The conquest of the West includes some of the most dramatic episodes in the history of the United States. The successful experiment of bonanza farming in the Red River Valley of Minnesota in the latter part of the nineteenth century is an important facet of this ever-moving frontier. This book reviews and describes the giant bonanza farms of up to 100,000 acres with as many as 1,000 field employees, 40 cooks and housekeepers, and up to 800 horses need to run these giant farms.
Prairie Homestead to Wall Street tells the story of four generations who, in their own way and without any great fanfare, lived the American Dream. Hard work, determination, and faith led the Jones family to establish the Metropolitan Building and Loan Association, which became a multibillion-dollar firm and the first North Dakota company to be traded on Wall Street. The first generation of this industrious family was Henry Jones, who immigrated to America from Norway. After enlisting in the military and serving in the Civil War, Henry settled in Minnesota and became a successful homesteader. Henry's son Martin, after several business ventures and missteps, learned from his experiences and at the age of 50, he founded the Metropolitan Building and Loan Association. Martin and his son Maurice nurtured Metropolitan from 1926 through the 1930s and into the post-World War II years. Using sound conservative, ethical principles and a customer first philosophy, Maurice grew Metropolitan into a multimillion-dollar firm while earning respect and leadership in regional circles. In 1967, his unassuming son Norman took over and successfully weathered the savings and loan crisis. In the process, Norman became a nationally recognized leader in the industry. Metropolitan became the first North Dakota company to be listed on Wall Street and became a multibillion-dollar firm, rewarding those who had faith in the firm his grandfather had started.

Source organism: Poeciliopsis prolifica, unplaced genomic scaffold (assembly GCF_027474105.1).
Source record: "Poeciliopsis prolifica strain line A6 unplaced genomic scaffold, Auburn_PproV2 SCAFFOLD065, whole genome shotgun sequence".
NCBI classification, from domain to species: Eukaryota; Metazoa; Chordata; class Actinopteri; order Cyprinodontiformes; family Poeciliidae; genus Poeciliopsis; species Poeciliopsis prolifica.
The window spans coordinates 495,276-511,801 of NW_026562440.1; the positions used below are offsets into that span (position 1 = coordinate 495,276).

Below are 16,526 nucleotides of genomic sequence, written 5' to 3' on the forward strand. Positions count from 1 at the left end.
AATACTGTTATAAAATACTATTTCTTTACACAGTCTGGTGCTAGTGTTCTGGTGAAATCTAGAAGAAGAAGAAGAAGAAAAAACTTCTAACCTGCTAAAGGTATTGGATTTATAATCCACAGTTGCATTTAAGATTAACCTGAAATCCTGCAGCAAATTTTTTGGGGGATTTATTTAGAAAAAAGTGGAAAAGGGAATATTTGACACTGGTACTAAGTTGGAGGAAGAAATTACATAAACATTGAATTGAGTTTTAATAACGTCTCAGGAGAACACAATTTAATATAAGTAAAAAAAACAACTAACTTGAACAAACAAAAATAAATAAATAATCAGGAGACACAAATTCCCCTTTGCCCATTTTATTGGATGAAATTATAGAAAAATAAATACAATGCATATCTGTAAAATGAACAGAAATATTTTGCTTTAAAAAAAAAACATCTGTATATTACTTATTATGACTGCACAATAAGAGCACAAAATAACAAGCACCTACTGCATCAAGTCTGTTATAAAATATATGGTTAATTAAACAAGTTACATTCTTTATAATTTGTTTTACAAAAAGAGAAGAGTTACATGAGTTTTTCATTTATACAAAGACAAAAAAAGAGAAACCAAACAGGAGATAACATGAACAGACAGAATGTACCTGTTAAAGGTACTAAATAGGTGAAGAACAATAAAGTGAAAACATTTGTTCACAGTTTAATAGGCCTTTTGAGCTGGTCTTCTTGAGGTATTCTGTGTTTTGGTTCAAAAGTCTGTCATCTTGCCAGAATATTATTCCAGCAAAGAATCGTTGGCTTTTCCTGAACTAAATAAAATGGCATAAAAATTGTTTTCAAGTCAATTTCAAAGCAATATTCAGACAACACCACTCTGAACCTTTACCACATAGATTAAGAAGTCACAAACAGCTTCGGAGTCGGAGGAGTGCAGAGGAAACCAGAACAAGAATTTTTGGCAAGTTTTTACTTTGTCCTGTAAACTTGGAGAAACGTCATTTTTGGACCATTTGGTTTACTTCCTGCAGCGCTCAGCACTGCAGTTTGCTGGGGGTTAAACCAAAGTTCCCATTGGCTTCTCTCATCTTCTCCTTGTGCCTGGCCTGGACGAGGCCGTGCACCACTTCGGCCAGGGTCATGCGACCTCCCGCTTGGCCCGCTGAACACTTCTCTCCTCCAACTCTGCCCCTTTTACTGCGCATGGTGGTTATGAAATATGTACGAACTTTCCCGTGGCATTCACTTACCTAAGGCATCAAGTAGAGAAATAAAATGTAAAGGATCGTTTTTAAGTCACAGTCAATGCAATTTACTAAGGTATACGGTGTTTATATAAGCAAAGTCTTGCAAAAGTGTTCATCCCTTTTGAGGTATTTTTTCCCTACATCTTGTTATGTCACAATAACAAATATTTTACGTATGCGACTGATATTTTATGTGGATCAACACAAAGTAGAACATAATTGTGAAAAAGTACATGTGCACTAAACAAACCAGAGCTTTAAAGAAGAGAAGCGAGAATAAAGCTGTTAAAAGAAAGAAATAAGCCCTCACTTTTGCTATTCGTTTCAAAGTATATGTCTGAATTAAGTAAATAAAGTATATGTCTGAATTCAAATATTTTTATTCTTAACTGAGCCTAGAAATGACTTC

|Publisher:||Interstate Publishers, Incorporated|
|Product dimensions:||9.00(w) x 6.00(h) x (d)|